Court of Criminal Appeals of Tennessee, Nashville
Assigned on Briefs March 14, 2017
from the Circuit Court for Rutherford County No. M-73182
Royce Taylor, Judge
Defendant, Daniel Inmon, was indicted by the Rutherford
County grand jury with four counts of educational neglect,
Tennessee Code Annotated sections 49-6-3001 to -3006, a class
C misdemeanor, for failing to cause his four children to
attend school for a period of seventeen days. He was
subsequently convicted as charged and sentenced to thirty
days supervised probation for each count, to be served
consecutively. On appeal, the Defendant argues that the
evidence was insufficient to sustain his convictions. Upon
our review, we affirm the judgments of the trial court.
R. App. P. 3 Appeal as of Right; Judgments of the Circuit
Imon, Murfreesboro, Tennessee, pro se.
Herbert H. Slatery III, Attorney General and Reporter; M.
Todd Ridley, Assistant Attorney General; Jennings H. Jones,
District Attorney General; and John Zimmermann, Assistant
District Attorney General, for the Appellee, State of
Camille R. McMullen, J., delivered the opinion of the court,
in which Norma McGee Ogle and Robert W. Wedemeyer, JJ.,
CAMILLE R. McMULLEN, JUDGE
September 17, 2015, the Defendant attempted to turn himself
into the Rutherford County Sheriff's Office for not
taking his children to school but was unable to do so. In
response, Officer Mathew Harvey of the Murfreesboro Police
Department went to the Defendant's home to perform a
child welfare check. Upon arrival, Officer Harvey encountered
the Defendant, who was cordial and aware of the
children's absence from school. Officer Harvey intended
to issue a misdemeanor citation in lieu of the
Defendant's arrest for the instant offense, but the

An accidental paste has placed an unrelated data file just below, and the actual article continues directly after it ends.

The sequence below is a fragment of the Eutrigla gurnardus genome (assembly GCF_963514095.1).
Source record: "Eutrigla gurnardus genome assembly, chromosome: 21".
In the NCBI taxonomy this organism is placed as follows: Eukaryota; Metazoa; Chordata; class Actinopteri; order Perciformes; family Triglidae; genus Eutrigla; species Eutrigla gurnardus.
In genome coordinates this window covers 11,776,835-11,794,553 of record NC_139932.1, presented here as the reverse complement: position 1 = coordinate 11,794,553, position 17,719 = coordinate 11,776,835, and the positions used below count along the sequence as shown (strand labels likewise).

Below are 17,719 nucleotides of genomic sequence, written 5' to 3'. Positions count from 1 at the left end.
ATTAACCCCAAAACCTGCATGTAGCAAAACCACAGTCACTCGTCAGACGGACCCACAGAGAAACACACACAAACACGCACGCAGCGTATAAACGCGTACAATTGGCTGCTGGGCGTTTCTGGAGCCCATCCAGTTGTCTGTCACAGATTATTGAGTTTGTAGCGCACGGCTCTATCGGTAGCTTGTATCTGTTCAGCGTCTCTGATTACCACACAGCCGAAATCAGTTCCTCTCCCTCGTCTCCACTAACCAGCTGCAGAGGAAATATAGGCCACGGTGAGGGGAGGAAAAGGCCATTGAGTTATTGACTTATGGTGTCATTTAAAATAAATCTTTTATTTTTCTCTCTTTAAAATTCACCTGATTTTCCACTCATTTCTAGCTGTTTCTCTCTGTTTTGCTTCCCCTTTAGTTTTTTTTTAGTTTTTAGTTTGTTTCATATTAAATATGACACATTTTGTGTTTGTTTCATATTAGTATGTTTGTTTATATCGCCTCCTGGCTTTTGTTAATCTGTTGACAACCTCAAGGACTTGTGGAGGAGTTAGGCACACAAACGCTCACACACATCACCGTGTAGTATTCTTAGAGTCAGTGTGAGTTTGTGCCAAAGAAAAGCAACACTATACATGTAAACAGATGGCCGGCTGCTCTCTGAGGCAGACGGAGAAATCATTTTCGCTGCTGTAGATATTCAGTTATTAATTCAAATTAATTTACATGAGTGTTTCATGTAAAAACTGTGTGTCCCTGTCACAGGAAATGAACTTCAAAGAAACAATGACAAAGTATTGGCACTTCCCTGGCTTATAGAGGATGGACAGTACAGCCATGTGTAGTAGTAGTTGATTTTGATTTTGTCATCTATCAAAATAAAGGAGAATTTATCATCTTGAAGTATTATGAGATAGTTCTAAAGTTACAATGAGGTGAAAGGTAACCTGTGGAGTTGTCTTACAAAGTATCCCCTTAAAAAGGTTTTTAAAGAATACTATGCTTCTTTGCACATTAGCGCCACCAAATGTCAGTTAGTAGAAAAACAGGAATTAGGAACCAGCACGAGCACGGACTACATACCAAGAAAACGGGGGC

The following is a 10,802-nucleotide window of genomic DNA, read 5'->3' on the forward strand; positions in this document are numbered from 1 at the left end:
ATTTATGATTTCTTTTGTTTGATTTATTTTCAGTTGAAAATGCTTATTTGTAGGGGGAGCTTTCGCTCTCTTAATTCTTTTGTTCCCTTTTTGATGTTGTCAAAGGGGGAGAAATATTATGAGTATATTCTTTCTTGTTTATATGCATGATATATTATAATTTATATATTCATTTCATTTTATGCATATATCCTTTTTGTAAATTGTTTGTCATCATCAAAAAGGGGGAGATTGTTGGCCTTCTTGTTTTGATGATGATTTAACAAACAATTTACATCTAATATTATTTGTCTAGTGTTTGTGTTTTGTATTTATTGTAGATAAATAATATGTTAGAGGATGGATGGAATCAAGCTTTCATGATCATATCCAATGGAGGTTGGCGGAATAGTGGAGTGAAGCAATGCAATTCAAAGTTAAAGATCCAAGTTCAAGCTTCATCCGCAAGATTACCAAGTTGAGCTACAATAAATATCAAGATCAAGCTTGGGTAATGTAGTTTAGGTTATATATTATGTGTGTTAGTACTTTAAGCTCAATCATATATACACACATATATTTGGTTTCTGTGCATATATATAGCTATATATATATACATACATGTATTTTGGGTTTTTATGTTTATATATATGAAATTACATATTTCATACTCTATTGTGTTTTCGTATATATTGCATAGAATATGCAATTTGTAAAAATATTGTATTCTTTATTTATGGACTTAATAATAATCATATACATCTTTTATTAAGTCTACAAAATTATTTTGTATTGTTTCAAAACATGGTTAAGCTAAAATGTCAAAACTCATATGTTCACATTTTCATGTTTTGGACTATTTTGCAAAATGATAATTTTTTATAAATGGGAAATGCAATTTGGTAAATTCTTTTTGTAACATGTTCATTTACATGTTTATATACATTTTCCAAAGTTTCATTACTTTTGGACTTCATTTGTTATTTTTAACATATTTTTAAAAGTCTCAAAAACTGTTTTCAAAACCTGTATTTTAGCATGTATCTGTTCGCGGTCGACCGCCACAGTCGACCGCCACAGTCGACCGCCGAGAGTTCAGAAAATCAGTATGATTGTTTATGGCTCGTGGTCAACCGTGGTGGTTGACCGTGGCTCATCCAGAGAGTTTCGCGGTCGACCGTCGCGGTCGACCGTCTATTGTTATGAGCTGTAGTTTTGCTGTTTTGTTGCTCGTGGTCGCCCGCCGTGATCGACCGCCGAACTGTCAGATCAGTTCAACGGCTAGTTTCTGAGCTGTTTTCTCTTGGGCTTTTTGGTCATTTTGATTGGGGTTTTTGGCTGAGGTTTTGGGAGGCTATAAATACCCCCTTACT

Defendant insisted on "going straight to jail so that he
could talk to the Magistrate." The Defendant told
Officer Harvey that his children had been absent from school
because "there was a form that the school asked them to
fill out [and] he refused to sign it."
Farris with Murfreesboro City Schools testified that she was
responsible for maintaining the city school attendance
records for 2014. She obtained the records for the
Defendant's four children. The Defendant stipulated that
his children had not attended school "since August 22,
" and the records were admitted into evidence. The
records showed that all four of the Defendant's children
had been absent from school for over seventeen days. The
Defendant's children did not miss school due to a medical
condition, and they were not enrolled in any other type of
Wilkerson, the principal at Cason Lane Academy in
Murfreesboro, testified that the Defendant's home was
zoned for Cason Lee Academy and his children attended the
school in 2014 and 2015. Based on the age of the children,
they were subject to the compulsory school attendance laws.
Principal Wilkerson said the last day the children attended
school was on August 22, 2014, but they attended a half day
of school on August 5, 2015. The Defendant did not provide
the school with any formal excuse accounting for the absence
of the children.
if he knew any reason why the Defendant kept his children
from attending school, Principal Wilkerson replied
There was a -- first of all, there was a homework policy on
the part of our third grade teachers. And it had been a long
standing policy that in order to encourage children to return
paperwork documents that were sent home to be signed and
returned to the school, there was a provision within this
homework policy that would have after a certain number of
days resulted in a missed assignment.
A missed assignment would be considered basically a zero on
homework assignment that would be -- it constituted 10
percent of the grade, the homework assignments in general.
So, those missed assignments were -- it was a way to try and
encourage communication between ...